Photo by Hannah Prince
By Anthony Ruiz /// Sports Editor
Against all odds, Lamar Curry (’13) ended up a Pioneer. It started when, at a college fair in a church, Curry ran into a counselor who had a connection to conference rival George Fox University. His counselor began to sell Curry on all the things that Oregon has to offer, as well as the benefits of attending a smaller school. Although LC wasn’t the pick his counselor may have wanted, Curry’s mind was set.
Curry had been set on going to a big school and had long decided that his days of competitive sports were over. Still, Curry decided to give Lewis & Clark a chance with a campus visit.
“I got caught on a sunny day,” said Curry, and over four years later, the biology major has left his mark on the Hill. Curry is a two-sport athlete participating in both football and track. Despite excelling in both, Curry had no plans to play DIII sports. “I wasn’t recruited for sports at all,” said Curry. Then he met a football coach at LC who noticed an athletic sweater he was wearing. The coach was able to convince Curry to come out and play wide receiver for the Pioneers.
After only a few days of camp, coaches began evaluating where they could best use Curry. There was depth at the wide receiver position, and coaches decided to call an audible and switch Curry’s position to cornerback. Corners are the players that are responsible for covering receivers in football. They often start plays backpedaling and turning their hips before turning around rapidly and opening up their strides to a full sprint in so they can maintain position on the offensive player.
Growing up in Los Angeles, Curry learned to “adjust to new things easily.” Learning to run backwards came easy for Curry, who recorded 21 tackles in his freshmen year along with two pass deflections. At LC, Curry also had to learn to balance being a two-sport athlete with being a student. When asked how he was able to manage during a particularly difficult semester in his junior year, Curry said, “I didn’t sleep. I just tried to stay afloat.”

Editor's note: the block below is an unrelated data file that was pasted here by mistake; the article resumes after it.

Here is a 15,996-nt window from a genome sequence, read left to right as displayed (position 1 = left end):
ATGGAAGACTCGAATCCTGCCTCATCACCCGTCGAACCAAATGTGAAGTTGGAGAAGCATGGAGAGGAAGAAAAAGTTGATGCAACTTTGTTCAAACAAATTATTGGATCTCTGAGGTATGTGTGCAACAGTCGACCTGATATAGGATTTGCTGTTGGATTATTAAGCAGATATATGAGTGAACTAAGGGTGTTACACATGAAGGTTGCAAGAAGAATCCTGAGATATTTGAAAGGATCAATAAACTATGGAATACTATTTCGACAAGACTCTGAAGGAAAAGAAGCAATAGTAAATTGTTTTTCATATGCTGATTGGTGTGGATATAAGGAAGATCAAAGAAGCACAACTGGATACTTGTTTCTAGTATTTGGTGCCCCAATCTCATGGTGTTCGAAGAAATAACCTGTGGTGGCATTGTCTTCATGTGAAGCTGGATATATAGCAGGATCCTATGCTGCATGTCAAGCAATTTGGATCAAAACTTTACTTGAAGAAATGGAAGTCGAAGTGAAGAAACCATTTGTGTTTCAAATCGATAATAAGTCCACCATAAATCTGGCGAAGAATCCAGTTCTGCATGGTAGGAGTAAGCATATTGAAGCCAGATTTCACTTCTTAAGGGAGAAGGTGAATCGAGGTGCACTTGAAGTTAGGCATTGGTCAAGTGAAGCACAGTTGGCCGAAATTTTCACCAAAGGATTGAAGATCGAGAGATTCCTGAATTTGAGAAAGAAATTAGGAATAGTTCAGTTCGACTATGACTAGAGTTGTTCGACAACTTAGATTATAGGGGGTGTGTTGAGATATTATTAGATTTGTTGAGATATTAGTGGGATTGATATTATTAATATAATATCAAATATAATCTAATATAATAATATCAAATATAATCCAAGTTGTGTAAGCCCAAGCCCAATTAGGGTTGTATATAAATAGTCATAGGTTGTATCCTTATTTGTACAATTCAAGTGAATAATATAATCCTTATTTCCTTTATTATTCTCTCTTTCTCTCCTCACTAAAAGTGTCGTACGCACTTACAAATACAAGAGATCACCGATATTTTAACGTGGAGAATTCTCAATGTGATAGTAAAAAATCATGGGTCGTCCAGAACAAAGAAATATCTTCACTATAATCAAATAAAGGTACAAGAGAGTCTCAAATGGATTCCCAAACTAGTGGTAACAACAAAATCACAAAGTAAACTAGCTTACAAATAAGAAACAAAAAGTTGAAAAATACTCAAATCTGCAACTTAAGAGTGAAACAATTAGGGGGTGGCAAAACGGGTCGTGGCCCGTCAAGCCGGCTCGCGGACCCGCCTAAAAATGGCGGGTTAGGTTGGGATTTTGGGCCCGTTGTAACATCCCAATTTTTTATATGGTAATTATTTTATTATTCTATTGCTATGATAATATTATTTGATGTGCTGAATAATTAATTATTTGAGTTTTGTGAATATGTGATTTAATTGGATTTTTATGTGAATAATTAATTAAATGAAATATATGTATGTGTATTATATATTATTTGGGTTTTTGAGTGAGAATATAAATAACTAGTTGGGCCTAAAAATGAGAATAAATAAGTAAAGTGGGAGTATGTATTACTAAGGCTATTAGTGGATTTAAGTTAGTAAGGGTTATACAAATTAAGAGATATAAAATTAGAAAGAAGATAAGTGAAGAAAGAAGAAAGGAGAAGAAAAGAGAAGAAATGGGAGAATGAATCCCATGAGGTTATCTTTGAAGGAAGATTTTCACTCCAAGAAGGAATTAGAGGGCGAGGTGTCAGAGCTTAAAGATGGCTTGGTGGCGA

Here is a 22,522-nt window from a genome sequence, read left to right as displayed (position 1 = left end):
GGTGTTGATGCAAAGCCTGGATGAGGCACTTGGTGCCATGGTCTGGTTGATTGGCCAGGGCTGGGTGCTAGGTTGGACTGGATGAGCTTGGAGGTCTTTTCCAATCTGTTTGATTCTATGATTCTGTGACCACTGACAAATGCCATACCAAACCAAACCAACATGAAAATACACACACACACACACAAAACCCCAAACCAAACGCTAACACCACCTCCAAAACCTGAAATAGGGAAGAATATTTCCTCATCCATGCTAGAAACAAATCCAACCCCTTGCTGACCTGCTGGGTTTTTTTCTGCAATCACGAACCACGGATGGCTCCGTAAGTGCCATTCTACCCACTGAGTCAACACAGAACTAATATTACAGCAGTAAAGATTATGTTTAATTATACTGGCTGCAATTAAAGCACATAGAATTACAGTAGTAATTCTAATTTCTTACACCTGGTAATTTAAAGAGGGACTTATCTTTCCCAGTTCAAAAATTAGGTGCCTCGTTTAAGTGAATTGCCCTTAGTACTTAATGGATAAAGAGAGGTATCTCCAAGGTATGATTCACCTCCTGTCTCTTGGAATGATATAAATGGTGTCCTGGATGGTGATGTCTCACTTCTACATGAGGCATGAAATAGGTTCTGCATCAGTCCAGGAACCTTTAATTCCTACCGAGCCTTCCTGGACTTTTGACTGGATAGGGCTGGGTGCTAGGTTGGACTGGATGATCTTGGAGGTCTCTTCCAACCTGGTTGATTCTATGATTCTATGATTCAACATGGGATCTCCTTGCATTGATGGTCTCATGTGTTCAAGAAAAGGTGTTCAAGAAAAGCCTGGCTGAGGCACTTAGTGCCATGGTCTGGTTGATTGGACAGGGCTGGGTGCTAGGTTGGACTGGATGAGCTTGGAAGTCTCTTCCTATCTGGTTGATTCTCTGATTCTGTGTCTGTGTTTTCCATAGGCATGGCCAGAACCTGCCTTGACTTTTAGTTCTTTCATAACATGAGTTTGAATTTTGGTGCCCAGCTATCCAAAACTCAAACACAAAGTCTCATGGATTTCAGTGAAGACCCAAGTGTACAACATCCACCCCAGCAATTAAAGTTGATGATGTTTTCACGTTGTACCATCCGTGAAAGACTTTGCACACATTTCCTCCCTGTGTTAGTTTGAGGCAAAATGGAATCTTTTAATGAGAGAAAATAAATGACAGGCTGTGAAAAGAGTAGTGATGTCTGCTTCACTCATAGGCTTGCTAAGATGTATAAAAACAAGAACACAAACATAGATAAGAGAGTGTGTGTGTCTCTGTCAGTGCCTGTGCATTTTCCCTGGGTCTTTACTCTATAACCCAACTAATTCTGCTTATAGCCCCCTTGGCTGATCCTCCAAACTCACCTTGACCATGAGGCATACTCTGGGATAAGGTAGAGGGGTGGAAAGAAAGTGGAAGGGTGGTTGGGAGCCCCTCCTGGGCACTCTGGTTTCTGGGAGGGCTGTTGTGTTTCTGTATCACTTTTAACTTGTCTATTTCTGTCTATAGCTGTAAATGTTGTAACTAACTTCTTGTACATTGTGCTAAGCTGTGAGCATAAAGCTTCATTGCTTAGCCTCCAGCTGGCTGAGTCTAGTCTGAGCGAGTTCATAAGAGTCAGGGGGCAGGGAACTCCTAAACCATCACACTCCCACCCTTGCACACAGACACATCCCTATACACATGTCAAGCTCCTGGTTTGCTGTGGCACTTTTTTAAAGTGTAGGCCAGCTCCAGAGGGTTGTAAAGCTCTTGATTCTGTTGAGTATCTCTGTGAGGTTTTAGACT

After three years at corner, Curry was asked once again to adjust on the fly. This time, coaches asked Curry to switch to free safety, a position that was previously held by Team Captain Chris Kelly (’12). Kelly was a leader on the field and Curry had big shoes to fill. “I used to look up to Chris,” said Curry.
As well as losing former Defensive Back Coach Meadow Lemon going into his senior year, Curry had to reinvent his craft. Under the defensive scheme that LC uses, the free safety is often responsible for covering large areas of the field while still being able to help in run support. It was a task that Curry wasn’t afraid of facing. In his senior season while playing free safety, Curry recorded a career high 29 tackles and two interceptions.
While you might have been able to catch Curry backpedaling to cover receivers in the fall, he knows how to run forward during the spring. Curry was a member of the CIF Southern Section Division II championship track team at Loyola High School. Curry has used this experience and has been a mainstay on the LC track team for the last four seasons. Unfortunately, Curry’s track career has come with its fair share of injury problems. Curry has admitted to being injured more during track season than when he is playing football. Curry is currently working through a cartilage problem in his knee. He hopes to work through the season, but it still might require a procedure at season’s end.
After graduating in May, Curry aspires to use the skills he has learned at LC to go to medical school. He hopes to conduct orthopedic and other medical research first while considering becoming a physician after medical school.